Document Detail

Hot surface temperatures of domestic appliances.
MedLine Citation:
PMID:  12462169     Owner:  NLM     Status:  MEDLINE    
BACKGROUND: Domestic appliances are burning people. In the European Union, accidents requiring hospital treatment due to burns from hot objects account for between 0 and 1% of all such accidents. Young children are particularly at risk. These reported accidents requiring hospital treatment are also likely to be a small proportion of the total number of burns from hot objects. RESEARCH METHOD: There is a lack of hard evidence about the level of accidents, typical consumer expectation and use, and on the state of the art of appliances. Results of technical laboratory tests carried out on products are used to demonstrate the state of the art and also show how consumer expectations could be changing. Results of a survey into accidents, based on a written questionnaire following telephone contact, provide information on non-hospital cases. RESULTS: Results of tests on products show that there are significant differences in the temperatures of touchable surfaces, even in products of the same type. Typically, these differences are due to variations in design and/or materials of construction. Some products are hot enough to burn skin. Accident research indicates that non-hospital medical practices are treating burn injuries, which are therefore not being included into the current accident statistics. CONCLUSIONS: For products with the same function, some types of design or materials of construction are safer, with lower surface temperatures. Many product standards have no or unnecessarily high limits on surface temperatures. Many standards do not address the realities of who is using their products, for what purpose or where they are located. Some standards use unreasonable general limitations and exclusions that allow products with higher surface temperatures than they should have. Many standards rely on the experience factor for avoiding injury that is no longer valid, with the increased availability of safer products of the same type. A major field of work ahead is to carry out more surveys and in-depth studies of non-fatal accidents and injuries.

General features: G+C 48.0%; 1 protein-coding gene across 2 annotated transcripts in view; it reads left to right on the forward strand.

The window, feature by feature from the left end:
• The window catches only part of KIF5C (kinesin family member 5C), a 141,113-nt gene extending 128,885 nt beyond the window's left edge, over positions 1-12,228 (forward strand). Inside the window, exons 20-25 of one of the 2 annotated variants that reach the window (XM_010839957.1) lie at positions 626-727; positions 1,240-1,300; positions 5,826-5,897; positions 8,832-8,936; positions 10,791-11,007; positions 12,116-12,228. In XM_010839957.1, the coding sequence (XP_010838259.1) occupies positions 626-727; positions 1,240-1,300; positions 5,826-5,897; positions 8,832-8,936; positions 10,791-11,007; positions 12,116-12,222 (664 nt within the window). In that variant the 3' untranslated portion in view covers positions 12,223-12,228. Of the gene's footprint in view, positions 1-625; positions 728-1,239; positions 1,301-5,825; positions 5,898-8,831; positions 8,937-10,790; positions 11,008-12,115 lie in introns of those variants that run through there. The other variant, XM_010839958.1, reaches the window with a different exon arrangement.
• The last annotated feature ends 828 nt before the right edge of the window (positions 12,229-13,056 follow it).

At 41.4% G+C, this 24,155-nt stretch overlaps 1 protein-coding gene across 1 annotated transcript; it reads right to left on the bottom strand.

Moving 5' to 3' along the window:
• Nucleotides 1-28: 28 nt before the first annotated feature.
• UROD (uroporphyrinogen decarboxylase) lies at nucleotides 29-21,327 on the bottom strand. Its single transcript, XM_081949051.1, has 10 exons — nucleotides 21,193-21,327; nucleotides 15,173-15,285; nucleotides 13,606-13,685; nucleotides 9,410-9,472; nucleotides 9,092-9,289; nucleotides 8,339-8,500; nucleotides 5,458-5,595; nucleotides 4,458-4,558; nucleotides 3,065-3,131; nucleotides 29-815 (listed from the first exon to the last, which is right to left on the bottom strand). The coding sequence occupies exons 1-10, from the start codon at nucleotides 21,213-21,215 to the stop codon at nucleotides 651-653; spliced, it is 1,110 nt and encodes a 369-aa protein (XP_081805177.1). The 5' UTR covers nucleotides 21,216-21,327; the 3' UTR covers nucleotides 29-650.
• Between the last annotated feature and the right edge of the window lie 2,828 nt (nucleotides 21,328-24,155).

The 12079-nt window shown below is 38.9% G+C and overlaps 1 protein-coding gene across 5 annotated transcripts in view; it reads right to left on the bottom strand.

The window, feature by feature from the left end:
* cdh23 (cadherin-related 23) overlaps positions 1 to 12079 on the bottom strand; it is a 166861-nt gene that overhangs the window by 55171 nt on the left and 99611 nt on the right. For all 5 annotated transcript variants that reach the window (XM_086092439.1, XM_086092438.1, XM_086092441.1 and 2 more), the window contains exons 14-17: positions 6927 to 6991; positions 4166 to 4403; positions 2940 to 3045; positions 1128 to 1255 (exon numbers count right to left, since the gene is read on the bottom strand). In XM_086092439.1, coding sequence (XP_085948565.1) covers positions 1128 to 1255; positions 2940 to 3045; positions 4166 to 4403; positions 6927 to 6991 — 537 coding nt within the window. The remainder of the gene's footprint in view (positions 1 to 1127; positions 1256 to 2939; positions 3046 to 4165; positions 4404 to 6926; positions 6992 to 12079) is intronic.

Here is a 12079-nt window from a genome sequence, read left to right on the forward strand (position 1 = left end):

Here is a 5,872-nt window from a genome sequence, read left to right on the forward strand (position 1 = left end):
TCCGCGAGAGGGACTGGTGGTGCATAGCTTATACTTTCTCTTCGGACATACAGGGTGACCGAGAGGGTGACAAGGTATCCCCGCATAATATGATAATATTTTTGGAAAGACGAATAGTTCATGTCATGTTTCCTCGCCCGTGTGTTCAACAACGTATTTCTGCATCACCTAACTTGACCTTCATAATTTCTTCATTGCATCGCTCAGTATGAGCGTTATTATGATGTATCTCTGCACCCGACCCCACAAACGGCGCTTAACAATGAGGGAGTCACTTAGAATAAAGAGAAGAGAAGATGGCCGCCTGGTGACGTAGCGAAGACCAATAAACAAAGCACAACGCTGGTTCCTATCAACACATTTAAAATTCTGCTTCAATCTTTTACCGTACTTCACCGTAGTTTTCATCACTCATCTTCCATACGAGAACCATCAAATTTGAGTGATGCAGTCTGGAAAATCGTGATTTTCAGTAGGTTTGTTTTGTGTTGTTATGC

Malcolm Bassett; Anne-Helene Arild
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Publication Detail:
Type:  Journal Article    
Journal Detail:
Title:  Injury control and safety promotion     Volume:  9     ISSN:  1566-0974     ISO Abbreviation:  Inj Control Saf Promot     Publication Date:  2002 Sep 
Date Detail:
Created Date:  2002-12-03     Completed Date:  2002-12-18     Revised Date:  2008-11-21    
Medline Journal Info:
Nlm Unique ID:  100941859     Medline TA:  Inj Control Saf Promot     Country:  Netherlands    
Other Details:
Languages:  eng     Pagination:  161-7     Citation Subset:  IM    
Department of Consumer Safety, Consumers' Association, Davy Avenue, Knowlhill, Milton Keynes, MK5 8NL, UK.
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MeSH Terms
Accident Prevention
Accidents, Home / statistics & numerical data*
Age Distribution
Burns / epidemiology*,  etiology*
Child, Preschool
Consumer Product Safety / standards
European Union / statistics & numerical data*
Hot Temperature / adverse effects*
Household Articles / standards*,  statistics & numerical data*
Middle Aged
Risk Management / standards,  statistics & numerical data

From MEDLINE®/PubMed®, a database of the U.S. National Library of Medicine

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